Felix Contreras, arts producer for NPR, has been following Carmichael’s show since its inception. “What I admire most about the show is that it gets people to think of jazz within all of society,” explains Contreras. “It shows how influential the music is in the world. It’s not necessarily tangible, but it demonstrates the spirit of innovation and experimentation that’s in this music.”

Indeed, Carmichael has spoken with many people whom we wouldn’t necessarily associate with jazz, including Redford, architect Frank Gehry, author E.L. Doctorow and actor John Lithgow. She says that interviewing non-jazz folks about their love of jazz is often thrilling, for her and them. “I like to get guests who are so accomplished that they don’t need to do press. Without something specific to plug, they’re excited to talk about creativity and the bigger picture.” Indeed, Lithgow sounds almost jubilant to be talking about his love of jazz or about his work with music for kids, rather than about his stint on Third Rock from the Sun.

Given that she’s often asking the same question-how has jazz inspired you?-to people from so many different creative pursuits, you have to wonder if there has been one common theme to the answers. “Yes, it’s the improvisational aspect of jazz. Most of them are impressed with the courage of jazz musicians to improvise. It doesn’t matter if you’re an actor or a writer, sometimes you have to improvise.”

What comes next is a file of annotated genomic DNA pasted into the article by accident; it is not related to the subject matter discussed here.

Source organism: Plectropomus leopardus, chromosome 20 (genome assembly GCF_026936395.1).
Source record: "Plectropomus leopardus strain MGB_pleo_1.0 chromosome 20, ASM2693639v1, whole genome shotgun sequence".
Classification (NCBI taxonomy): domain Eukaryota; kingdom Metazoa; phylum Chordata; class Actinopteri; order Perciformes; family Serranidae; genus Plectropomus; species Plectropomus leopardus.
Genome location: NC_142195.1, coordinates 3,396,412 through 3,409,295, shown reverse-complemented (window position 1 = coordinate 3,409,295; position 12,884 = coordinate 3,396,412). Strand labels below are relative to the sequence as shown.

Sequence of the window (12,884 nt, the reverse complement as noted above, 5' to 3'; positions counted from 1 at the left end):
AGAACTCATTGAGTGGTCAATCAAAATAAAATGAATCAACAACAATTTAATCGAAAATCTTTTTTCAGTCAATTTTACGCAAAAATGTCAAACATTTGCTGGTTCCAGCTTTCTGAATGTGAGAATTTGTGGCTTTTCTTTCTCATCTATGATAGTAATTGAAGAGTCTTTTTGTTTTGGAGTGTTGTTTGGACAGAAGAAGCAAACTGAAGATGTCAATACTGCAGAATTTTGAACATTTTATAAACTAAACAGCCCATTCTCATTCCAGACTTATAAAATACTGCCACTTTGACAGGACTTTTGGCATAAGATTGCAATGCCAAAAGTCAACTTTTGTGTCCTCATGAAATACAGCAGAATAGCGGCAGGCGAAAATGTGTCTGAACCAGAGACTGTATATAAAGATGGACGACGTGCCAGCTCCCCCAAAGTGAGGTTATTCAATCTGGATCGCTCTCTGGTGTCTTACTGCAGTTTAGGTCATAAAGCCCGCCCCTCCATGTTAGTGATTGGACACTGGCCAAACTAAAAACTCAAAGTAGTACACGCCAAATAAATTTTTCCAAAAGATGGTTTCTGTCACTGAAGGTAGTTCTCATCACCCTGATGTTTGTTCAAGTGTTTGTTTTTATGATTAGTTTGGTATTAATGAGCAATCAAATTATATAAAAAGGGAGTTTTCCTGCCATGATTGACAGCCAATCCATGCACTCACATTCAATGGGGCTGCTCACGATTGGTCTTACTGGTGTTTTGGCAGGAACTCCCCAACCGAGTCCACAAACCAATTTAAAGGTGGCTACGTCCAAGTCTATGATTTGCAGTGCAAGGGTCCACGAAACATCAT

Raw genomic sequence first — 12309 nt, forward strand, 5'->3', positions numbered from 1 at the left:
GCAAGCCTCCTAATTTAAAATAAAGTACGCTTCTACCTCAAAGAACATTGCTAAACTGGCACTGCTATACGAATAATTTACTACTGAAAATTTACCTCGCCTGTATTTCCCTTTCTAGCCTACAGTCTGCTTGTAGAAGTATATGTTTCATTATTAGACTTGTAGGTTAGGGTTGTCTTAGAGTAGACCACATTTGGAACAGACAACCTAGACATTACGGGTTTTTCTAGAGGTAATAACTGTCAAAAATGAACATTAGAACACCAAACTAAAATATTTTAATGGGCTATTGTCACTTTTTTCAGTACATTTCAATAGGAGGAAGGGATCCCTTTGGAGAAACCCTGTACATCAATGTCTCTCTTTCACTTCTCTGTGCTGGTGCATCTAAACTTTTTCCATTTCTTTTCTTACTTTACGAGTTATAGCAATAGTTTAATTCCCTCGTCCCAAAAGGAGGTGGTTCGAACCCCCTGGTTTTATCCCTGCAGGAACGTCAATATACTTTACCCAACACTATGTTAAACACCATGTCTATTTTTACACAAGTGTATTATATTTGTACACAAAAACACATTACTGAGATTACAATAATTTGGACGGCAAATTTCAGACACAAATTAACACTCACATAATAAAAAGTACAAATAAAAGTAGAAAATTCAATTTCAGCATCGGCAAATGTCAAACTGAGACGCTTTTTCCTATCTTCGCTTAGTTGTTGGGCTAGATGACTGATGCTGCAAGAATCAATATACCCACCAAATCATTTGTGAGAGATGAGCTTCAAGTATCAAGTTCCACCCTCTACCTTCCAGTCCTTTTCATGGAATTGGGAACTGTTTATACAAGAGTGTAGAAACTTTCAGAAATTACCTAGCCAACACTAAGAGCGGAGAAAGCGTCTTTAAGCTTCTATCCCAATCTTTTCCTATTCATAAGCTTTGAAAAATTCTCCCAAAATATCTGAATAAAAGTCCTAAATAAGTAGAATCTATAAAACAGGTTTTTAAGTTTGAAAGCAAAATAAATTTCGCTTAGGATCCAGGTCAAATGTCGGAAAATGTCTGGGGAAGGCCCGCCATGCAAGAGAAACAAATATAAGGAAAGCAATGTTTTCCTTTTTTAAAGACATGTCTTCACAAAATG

Given the type of people she’s already had on the show, you can imagine that she’s got an interesting “wish list” of future guests. Tops on the list, she says, are Sting, Clint Eastwood, Judi Dench and Cate Blanchett. “I was told that Blanchett takes Miles’ music with her everywhere.”

Performing roughly 160 dates per year, Carmichael has not had to sacrifice her own career as a performing and recording musician. She says that at the beginning of her career when technology made the show more complicated to produce, her piano-playing suffered. However, now with the help of technology and with more experience with the process, she doesn’t feel that the hosting conflicts with the playing. And in some instances, she manages to combine the two aspects of her career, as in Ascona or at the I Love Jazz Festival in Brazil, where she’s been named an artistic director.

And if all that isn’t enough, Carmichael, a natural raconteur, is also in the process of writing a book about her experiences on the road. “Someone told me that if I could be as funny on paper as I am in person, then I could write a great book. I’m working on that now.”

JT readers who don’t have access to Sirius/XM or the stations carrying Jazz Inspired can listen to many of the shows online at the series’ web site. In addition, is running excerpts from her show on the site.

Originally Published